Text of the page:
It was 35 years ago today the White Sox first wore shorts in a real major league game.
On December 10, 1975, former Sox owner and baseball promotion king Bill Veeck regained ownership of the team. At the time he vowed to make the White Sox an exciting team again. Besides his customary promotions, Veeck tried to peek interest in the club when he introduced retro throwback uniforms and shorts. It did not help, as the 1976 team was one of the worst White Sox teams ever... winning only 64 games (against 97 losses) amd drawing fewer than 915,000 fans.
The "Sox shorts" were only worn three times and the club won two of those games. The first time was during the first game of a doubleheader against the Kansas City Royals at Comiskey Park on August 8, 1976. The Sox won that game 5-2. Surprisingly (considering they were wearing shorts) five different players successfully stole bases during this game (Jerry Hairston, Pat Kelly, Jorge Orta, Jack Brohamer, and Jim Essian).
This was one of two stolen bases for Essian in the 1976 season... who ended his career with a total of nine SBs. The Sox put on their long pants for the second game of the double-header and promptly lost 7-1.
The shorts also showed up a couple of weeks later for two home games against the Baltimore Orioles. On August 21st they beat the O's 11-10 in 12 innings and on August 22nd they lost the front end of a double header 6-2. Interesting enough, Jim Essian apparently enjoyed the element of surprise gained while he was wearing the shorts, because he stole his second (and final) base of the season in this game.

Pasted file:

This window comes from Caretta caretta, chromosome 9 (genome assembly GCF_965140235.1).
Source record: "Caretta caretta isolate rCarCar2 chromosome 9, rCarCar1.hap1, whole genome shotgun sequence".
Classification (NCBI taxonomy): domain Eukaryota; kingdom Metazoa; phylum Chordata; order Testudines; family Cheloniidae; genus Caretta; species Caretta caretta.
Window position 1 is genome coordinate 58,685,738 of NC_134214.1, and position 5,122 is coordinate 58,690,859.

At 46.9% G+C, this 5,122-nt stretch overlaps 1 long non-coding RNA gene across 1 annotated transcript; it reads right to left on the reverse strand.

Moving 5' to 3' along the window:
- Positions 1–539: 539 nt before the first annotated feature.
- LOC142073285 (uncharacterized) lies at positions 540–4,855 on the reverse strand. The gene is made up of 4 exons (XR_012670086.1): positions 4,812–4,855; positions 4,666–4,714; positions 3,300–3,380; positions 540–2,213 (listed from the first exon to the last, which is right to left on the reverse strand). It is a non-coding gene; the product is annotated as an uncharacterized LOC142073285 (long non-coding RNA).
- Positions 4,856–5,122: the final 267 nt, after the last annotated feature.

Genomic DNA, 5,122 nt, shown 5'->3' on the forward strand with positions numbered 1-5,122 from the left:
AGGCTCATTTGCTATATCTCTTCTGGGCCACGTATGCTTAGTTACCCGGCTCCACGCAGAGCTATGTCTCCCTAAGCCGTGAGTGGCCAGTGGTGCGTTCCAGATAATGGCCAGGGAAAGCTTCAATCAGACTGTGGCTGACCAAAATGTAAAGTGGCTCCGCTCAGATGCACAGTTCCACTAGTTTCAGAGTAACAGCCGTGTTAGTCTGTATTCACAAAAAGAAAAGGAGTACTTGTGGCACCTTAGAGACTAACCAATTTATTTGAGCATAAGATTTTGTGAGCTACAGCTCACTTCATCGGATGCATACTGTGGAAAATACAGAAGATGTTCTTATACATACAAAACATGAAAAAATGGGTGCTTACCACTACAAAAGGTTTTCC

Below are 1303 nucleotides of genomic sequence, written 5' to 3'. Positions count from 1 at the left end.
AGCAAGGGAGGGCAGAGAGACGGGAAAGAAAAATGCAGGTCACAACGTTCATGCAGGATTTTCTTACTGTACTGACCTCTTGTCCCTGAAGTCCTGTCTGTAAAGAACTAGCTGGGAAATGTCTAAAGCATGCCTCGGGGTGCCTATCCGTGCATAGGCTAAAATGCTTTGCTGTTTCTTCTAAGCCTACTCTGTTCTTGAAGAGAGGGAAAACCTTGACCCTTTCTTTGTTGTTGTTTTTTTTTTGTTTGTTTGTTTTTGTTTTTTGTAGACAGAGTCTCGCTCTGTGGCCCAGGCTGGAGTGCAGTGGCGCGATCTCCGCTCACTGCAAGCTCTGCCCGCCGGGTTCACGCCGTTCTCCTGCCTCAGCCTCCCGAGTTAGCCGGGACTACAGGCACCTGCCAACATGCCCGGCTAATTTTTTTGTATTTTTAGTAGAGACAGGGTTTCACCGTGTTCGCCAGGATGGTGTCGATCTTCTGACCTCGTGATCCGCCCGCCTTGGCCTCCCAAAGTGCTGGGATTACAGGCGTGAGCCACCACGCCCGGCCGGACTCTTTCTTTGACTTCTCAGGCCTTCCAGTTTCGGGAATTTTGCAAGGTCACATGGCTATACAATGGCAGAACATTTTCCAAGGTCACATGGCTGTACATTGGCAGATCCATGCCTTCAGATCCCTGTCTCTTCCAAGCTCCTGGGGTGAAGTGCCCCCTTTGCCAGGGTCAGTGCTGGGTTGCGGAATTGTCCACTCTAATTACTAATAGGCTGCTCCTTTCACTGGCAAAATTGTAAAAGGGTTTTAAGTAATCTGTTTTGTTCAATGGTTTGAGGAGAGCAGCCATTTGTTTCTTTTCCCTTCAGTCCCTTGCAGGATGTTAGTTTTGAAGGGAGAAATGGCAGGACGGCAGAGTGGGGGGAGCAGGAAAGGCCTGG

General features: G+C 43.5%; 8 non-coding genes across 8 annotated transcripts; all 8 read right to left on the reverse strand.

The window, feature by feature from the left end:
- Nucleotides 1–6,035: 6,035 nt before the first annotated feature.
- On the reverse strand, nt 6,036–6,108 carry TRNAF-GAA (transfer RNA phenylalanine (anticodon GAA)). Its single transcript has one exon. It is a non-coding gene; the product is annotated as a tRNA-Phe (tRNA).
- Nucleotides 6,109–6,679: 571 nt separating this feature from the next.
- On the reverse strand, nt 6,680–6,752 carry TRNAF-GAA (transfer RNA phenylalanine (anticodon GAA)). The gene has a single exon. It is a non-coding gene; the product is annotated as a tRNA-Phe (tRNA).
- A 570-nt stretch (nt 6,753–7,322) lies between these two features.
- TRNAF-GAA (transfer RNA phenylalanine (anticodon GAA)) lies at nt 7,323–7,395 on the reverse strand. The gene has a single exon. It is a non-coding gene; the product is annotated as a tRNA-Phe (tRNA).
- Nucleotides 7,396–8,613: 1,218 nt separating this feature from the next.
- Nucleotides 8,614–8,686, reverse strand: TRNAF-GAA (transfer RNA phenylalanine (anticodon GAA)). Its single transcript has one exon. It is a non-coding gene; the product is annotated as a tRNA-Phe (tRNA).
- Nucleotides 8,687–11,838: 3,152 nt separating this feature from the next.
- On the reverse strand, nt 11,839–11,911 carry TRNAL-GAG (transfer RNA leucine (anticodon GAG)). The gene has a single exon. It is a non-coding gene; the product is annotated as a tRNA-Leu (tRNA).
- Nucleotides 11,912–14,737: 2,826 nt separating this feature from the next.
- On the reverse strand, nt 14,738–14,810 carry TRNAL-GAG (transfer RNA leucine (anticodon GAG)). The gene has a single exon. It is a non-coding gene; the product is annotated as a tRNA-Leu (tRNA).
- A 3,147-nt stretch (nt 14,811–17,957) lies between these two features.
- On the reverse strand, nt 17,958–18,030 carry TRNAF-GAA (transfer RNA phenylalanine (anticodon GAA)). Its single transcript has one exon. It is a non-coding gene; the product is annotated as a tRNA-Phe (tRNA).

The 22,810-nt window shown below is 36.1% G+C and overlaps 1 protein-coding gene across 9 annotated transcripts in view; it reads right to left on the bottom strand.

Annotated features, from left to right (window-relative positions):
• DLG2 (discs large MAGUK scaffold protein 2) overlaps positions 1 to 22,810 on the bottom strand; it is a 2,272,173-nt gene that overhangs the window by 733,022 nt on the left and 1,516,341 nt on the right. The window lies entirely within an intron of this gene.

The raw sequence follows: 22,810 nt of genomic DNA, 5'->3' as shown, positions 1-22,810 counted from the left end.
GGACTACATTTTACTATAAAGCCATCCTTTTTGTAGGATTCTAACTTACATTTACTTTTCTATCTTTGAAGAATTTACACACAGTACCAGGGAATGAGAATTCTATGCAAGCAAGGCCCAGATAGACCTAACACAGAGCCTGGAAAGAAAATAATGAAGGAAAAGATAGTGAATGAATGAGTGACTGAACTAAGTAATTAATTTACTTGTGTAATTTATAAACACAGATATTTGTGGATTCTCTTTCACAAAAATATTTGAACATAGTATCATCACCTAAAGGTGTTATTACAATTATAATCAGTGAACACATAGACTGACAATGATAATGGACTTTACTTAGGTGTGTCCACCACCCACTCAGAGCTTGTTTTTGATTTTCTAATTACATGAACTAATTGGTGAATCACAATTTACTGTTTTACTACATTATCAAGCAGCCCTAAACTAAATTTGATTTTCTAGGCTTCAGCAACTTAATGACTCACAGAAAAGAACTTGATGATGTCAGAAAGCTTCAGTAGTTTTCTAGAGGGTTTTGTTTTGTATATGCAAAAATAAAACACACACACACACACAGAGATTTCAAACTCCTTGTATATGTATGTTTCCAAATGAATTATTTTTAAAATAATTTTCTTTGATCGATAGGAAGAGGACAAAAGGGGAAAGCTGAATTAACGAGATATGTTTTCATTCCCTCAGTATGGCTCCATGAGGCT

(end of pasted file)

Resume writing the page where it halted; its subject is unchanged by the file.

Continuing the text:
As I was looking for details on the 1976 White Sox shorts, I found this home-video from the last "shorts" game ever, against the Orioles (started by lefty Ken Kravec). This video brings back some great memories of old Comiskey Park, including the shower in centerfield. There are a lot of recognizable players for an old guy like me, including: Chet Lemon standing in the batters box as Kravec warms up, Pat Kelly in left field, a little later into the file you see a walk by Oriole's outfielder Ken Singleton, and (at the 3:43 mark) the ninth inning grand slam by Reggie Jackson. In classic Reggie fashion, he watches the ball fly over the right center field fence before he leaves the batters box.
Edit: I found an old newspaper article about the first "shorts" game, including a pretty funny quote by John Mayberry. Ralph Garr made it to first base a couple of times during this game, but Mayberry never gave him the kiss.